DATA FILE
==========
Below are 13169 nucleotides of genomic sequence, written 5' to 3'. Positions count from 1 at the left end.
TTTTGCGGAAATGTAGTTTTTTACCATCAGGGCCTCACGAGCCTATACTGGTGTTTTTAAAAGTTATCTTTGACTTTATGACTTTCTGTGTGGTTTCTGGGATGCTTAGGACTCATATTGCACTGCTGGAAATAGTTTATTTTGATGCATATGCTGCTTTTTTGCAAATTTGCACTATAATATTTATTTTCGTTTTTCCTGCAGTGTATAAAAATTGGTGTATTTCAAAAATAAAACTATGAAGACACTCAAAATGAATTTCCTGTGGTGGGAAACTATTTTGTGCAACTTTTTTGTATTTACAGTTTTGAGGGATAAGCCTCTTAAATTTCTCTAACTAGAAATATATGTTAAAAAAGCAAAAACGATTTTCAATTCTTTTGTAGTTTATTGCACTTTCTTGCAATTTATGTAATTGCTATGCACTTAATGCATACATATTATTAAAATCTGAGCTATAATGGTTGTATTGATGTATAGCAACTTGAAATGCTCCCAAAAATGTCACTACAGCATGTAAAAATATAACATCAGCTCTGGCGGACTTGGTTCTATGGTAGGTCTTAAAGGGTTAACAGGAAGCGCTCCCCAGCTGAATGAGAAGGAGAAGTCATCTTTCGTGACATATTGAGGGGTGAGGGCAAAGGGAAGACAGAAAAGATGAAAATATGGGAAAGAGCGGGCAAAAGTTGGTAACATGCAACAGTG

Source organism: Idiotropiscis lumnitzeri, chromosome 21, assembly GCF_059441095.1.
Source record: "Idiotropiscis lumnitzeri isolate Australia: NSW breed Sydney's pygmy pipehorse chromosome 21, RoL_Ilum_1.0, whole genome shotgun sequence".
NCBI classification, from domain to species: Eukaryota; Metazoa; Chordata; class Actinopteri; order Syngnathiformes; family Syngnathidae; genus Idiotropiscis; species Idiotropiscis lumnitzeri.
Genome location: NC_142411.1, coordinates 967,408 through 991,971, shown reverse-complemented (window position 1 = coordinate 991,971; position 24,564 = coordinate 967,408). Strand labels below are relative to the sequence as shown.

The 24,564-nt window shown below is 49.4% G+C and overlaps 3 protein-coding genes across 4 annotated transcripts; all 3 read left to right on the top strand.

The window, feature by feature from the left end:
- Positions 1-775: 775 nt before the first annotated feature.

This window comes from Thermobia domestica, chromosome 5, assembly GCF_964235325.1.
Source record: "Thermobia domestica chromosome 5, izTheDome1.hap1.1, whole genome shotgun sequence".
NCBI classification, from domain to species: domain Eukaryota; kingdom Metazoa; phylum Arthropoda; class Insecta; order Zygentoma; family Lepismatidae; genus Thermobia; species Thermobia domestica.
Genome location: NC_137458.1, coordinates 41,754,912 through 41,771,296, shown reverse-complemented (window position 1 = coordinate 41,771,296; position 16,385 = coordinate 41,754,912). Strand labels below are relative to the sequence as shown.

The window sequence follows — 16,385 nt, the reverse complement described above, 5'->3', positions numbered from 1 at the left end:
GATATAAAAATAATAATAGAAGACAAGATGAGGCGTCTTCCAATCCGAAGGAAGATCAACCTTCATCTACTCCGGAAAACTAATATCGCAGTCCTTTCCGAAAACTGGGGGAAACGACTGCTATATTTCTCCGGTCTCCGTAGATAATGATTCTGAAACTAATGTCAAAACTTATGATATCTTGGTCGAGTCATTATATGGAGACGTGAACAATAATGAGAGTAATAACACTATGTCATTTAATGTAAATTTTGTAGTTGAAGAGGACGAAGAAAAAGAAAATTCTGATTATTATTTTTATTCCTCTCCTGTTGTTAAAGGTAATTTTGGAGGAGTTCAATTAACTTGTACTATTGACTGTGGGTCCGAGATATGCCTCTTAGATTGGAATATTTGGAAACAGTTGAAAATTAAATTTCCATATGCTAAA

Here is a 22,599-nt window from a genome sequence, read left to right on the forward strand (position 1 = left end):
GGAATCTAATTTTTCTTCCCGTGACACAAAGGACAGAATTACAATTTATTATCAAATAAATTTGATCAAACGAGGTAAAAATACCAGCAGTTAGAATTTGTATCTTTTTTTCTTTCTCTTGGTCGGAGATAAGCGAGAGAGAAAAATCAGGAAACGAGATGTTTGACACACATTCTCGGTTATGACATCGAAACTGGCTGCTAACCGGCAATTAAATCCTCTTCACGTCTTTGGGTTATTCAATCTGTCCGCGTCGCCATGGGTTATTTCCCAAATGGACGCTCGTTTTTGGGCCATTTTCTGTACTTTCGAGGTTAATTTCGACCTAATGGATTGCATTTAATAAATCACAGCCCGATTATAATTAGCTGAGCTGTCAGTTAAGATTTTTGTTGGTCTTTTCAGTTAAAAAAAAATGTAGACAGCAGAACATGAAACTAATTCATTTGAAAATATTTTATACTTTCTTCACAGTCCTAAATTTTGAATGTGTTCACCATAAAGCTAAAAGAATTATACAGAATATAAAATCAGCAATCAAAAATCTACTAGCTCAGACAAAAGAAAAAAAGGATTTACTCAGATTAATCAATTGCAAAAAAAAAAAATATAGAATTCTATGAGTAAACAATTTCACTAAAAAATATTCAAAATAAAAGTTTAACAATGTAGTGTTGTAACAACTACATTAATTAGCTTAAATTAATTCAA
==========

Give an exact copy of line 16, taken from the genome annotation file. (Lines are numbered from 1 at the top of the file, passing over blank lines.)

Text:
Here is a 22,599-nt window from a genome sequence, read left to right on the forward strand (position 1 = left end):